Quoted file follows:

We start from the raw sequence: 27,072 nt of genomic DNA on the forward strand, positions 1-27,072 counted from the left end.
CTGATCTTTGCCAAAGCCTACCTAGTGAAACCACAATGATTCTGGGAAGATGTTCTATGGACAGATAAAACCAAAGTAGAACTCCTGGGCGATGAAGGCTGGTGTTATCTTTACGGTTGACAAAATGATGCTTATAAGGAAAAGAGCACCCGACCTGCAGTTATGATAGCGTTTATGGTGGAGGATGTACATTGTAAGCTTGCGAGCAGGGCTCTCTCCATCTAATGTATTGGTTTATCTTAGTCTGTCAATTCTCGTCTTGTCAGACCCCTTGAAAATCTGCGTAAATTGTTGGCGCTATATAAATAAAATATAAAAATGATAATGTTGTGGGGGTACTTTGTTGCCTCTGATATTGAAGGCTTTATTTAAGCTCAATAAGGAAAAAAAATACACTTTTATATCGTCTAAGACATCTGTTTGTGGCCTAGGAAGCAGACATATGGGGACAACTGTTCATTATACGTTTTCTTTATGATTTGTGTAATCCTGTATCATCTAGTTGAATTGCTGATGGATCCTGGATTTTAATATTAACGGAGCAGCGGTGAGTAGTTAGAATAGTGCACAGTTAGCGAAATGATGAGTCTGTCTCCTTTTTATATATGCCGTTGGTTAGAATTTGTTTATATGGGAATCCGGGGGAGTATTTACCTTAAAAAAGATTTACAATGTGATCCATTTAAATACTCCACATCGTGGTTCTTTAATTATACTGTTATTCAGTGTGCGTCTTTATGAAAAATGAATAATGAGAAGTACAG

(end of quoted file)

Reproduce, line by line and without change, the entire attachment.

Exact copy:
We start from the raw sequence: 27,072 nt of genomic DNA on the forward strand, positions 1-27,072 counted from the left end.
CTGATCTTTGCCAAAGCCTACCTAGTGAAACCACAATGATTCTGGGAAGATGTTCTATGGACAGATAAAACCAAAGTAGAACTCCTGGGCGATGAAGGCTGGTGTTATCTTTACGGTTGACAAAATGATGCTTATAAGGAAAAGAGCACCCGACCTGCAGTTATGATAGCGTTTATGGTGGAGGATGTACATTGTAAGCTTGCGAGCAGGGCTCTCTCCATCTAATGTATTGGTTTATCTTAGTCTGTCAATTCTCGTCTTGTCAGACCCCTTGAAAATCTGCGTAAATTGTTGGCGCTATATAAATAAAATATAAAAATGATAATGTTGTGGGGGTACTTTGTTGCCTCTGATATTGAAGGCTTTATTTAAGCTCAATAAGGAAAAAAAATACACTTTTATATCGTCTAAGACATCTGTTTGTGGCCTAGGAAGCAGACATATGGGGACAACTGTTCATTATACGTTTTCTTTATGATTTGTGTAATCCTGTATCATCTAGTTGAATTGCTGATGGATCCTGGATTTTAATATTAACGGAGCAGCGGTGAGTAGTTAGAATAGTGCACAGTTAGCGAAATGATGAGTCTGTCTCCTTTTTATATATGCCGTTGGTTAGAATTTGTTTATATGGGAATCCGGGGGAGTATTTACCTTAAAAAAGATTTACAATGTGATCCATTTAAATACTCCACATCGTGGTTCTTTAATTATACTGTTATTCAGTGTGCGTCTTTATGAAAAATGAATAATGAGAAGTACAG